I mainly hang out with the other ASNaCs, a mixed crowd of undergrads, PhD students from around the world, and M.Phils like me.  Unfortunately, most of the M.Phils aren’t particularly sociable, whether due to shyess, work pressures or lack of interest.  However, they’re all very nice, and I spent a fantastic weekend in London recently at the house of one of them.  She invited me to come and stay: I must have been sending out needy vibes, because she thought I could do with some home-cooked food and life in a non-student house.  I relished it, of course.

It’s been great to meet many of the sraffies, too. I had five of them come and visit, and we met up with several others, including the founder of TRoH, which was very cool.  I was a rather stressed out host, as I always am, but I still had a good time.  Meeting internet people is always a bit odd to begin with, because they are a strange combination of known and unknown, strikingly similar to their chatroom and forum personalities and different at the same time.

At the moment I’m just hanging around in Cambridge until I head off to Southport to visit relatives I’ve never met before.  I’ll spend Christmas there.  It should be fun.

On LiveJournal I’ve been promising to reveal a Secret Project for a while.  I promise that by the new year, all will be clear.  Right now, however, I’m looking forward to a bit of a holiday.

What a difference a month makes October 26, 2008

Posted by dolorosa12 in memories.
Tags: ,

I’ve been in Cambridge for just over one month, so I thought it was about time to bore you all with my impressions of the place and my experiences. It’s hard to believe I’ve been here this long, because it seems like only yesterday I was dumped unceremoniously at Parker’s Piece, shivering in the cold, numbed with tiredness and tense with anxiety, to find my way to my college and then my house. But then I think about how much I’ve done in the past few weeks – a whirlwind of parties and pub crawls and Latin verb declensions and phone meetings with my supervisor and late-night conversations on the stairs with my housemates – and I feel that it is impossible, that I couldn’t possibly have lived so much in four short weeks.

My life is kind of divided in three, so I shall talk about each third separately.

The first third is, of course, my research, classes and the people associated with it. I’d like to say that it’s going well, but not quite as well as I’d like. My supervisor is great, the perfect combination of friendly, helpful and scary. She gives me good suggestions for books, but, being out of the country, isn’t quite as effective at prodding me to work as would be ideal. The big thing this term is the review-of-scholarship, a 5000-word literature review. My reading is going fine, but the actual writing is not going so well. I wrote 800 words this weekend. Whether they’re good words is another matter entirely. As long as I have 3000 words by the end of this week, though, I’ll be right on track.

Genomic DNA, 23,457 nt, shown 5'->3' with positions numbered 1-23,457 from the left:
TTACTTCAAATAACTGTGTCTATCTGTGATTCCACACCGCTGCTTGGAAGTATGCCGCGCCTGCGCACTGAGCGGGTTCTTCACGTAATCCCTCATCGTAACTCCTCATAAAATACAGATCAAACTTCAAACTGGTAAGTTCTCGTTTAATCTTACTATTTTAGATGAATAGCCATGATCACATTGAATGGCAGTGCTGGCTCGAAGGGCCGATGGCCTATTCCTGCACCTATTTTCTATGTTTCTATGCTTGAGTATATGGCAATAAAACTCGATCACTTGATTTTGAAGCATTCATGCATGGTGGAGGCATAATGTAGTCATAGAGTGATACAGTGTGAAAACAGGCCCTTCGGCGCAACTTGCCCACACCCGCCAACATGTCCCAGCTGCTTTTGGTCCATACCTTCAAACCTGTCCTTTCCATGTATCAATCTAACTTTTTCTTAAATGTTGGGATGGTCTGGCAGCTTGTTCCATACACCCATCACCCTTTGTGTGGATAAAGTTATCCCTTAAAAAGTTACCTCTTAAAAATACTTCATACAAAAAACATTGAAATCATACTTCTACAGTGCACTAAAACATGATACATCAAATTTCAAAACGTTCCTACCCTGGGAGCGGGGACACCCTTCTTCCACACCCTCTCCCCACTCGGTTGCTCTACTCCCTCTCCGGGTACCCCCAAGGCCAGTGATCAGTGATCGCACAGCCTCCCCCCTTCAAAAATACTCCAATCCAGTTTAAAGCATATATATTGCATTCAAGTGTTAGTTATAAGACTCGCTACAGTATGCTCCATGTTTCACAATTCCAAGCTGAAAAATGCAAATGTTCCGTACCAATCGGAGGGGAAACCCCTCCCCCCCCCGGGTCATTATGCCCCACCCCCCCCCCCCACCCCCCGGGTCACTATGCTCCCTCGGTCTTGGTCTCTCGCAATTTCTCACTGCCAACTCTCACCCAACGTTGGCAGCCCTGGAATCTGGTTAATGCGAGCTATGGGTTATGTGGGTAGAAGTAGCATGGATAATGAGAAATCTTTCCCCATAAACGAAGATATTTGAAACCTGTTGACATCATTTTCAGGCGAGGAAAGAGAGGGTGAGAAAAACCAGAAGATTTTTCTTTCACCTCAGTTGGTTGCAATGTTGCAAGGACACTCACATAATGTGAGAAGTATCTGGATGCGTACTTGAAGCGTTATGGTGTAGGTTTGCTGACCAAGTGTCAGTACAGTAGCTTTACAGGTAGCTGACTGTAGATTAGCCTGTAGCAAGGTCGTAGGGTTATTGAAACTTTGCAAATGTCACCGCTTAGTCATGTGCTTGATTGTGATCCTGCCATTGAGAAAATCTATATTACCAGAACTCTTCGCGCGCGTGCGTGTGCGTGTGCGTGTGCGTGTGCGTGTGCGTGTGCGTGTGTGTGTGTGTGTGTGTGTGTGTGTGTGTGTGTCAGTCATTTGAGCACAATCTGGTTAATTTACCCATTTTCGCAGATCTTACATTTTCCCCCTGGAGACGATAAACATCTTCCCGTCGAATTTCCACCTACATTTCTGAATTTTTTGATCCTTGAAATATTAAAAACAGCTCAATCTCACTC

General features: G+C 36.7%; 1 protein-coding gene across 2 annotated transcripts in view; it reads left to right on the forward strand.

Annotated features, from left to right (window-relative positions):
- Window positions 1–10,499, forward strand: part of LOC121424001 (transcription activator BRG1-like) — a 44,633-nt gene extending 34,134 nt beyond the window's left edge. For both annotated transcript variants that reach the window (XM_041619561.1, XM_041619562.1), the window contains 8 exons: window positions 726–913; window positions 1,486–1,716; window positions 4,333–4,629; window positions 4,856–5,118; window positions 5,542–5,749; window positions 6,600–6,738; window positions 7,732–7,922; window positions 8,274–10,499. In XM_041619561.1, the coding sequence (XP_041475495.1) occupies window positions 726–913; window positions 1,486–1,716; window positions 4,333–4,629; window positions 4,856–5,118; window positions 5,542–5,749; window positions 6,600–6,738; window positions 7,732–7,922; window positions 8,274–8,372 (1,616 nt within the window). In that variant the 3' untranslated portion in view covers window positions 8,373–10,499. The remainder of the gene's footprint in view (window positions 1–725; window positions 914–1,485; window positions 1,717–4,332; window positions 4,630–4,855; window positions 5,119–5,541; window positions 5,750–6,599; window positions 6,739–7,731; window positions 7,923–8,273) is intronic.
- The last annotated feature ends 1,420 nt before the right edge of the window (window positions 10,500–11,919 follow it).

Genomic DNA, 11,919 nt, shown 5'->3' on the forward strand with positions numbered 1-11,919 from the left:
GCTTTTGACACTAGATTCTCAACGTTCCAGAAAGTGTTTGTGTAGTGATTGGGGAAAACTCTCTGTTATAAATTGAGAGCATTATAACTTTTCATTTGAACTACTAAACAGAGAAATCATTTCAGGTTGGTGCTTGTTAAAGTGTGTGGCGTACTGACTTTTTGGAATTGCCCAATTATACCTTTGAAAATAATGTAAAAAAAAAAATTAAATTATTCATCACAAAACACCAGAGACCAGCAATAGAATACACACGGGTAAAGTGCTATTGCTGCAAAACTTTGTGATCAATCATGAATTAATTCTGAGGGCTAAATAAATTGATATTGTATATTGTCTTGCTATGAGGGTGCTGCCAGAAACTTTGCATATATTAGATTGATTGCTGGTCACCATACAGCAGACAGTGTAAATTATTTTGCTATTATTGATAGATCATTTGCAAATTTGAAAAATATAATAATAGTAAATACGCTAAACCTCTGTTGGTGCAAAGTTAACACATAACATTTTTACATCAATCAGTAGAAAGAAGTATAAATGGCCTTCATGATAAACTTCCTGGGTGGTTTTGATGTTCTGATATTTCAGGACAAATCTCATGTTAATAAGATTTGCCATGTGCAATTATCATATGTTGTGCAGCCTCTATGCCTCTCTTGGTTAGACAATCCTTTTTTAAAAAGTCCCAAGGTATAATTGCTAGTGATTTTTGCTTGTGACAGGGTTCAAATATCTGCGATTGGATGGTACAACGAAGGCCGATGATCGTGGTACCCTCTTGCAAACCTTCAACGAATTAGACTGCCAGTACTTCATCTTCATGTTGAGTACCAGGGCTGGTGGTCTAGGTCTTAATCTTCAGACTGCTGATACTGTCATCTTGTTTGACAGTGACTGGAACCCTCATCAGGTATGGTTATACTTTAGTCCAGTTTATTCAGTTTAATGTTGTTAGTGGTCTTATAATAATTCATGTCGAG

My degree is partly coursework-based, so I take classes. I’m studying medieval Irish, Latin and medieval Welsh, as well as Modern Irish (which is just for fun and not assessed) and attending M.Phil (Masters) seminars and graduate student seminars. These all, of course, require a lot of work. Just to give you an idea, last week I: translated a whole story from the Táin, did three pages of Latin exercises, translated a big chunk of De raris fabulis, read about 80 Psalms for my M.Phil seminar, and did many pages of Modern Irish exercises. My right little finger has acquired a blister from resting against the page for prolonged periods of time.

Luckily, since I spend so much time there, the people in the ASNaC department are fantastic. They’re just the right mix of nerdy and crazy. Sometimes it’s nice to be able to talk to people who know what Buile Suibhne and Longes mac nUislenn are. Also, they’re quite fond of a party, the ASNaC crowd. We have drinks on Mondays after the grad seminars, and drinks on Friday nights (this pub is, fabulously, around the corner from my house). I suppose when we’re all studying stories where most characters spend a fair amount of time ‘at the drinking of mead’, it shouldn’t be surprising.

The next third of my time is taken up with my housemates. I’m lucky to live in a house of very sociable and friendly people. This manifests itself in big ways – such as last night, when we had a big housewarming party, inviting friends and other people from our college – or in smaller ways, such as the fact that we all cook dinner at the same time, spending a few hours each night gossiping and chatting in the kitchen. There’s none of this ‘phantom flatmate’ hiding-in-his-or-her-bedroom business here.

My final third of time is taken up with societies and clubs that I’m involved in. I’m doing two things. I volunteer at a community cafe, which is nice and laid-back and gives you that warm, fuzzy volunteering feeling. I’ve also taken up trampolining, which is mad fun. I’ve only been three times, and yesterday I learned how to do full turns into a back drop, which is scary but surprisingly elegant when you get the hang of it. Being a gymnast, I can grasp the concepts better than other first-timers, so that I know, for example, if you keep your body tight, things will work out easier for you, but it’s still a little bit scary. Trampolines are just so bouncy, and a lot of the trampolining moves seem, to my gymnast’s mentality, like falling over – you know, that thing you’re not supposed to do. But it’s lots of fun.

So, all up, I’d say, Cambridge is going well. Oh, that’s not to say that I’m never homesick, or that I don’t have days when I wake up in the morning thinking, ‘What the hell was I thinking when I decided to come here?’ but in general, I’m cheerful. Sometimes I’m in a black mood and feel like I’ll snap with irritation the next time I have to translate my Australianism into British (or American) English. Sometimes a wave of anguish hits me when I think it’s been a month since I’ve seen my mother or sister’s face. Sometimes I want to shriek with rage that I am such a blank canvas to everyone around me, my history as yet unknown and irrelevant. But mostly I wake up cheerful, confident in the knowledge that I’m doing what I want to do, in a place I want to be, surrounded by people who, if not yet friends or family or surrogate family in the way of those I’ve got back in Australia, may become such things to me in the future.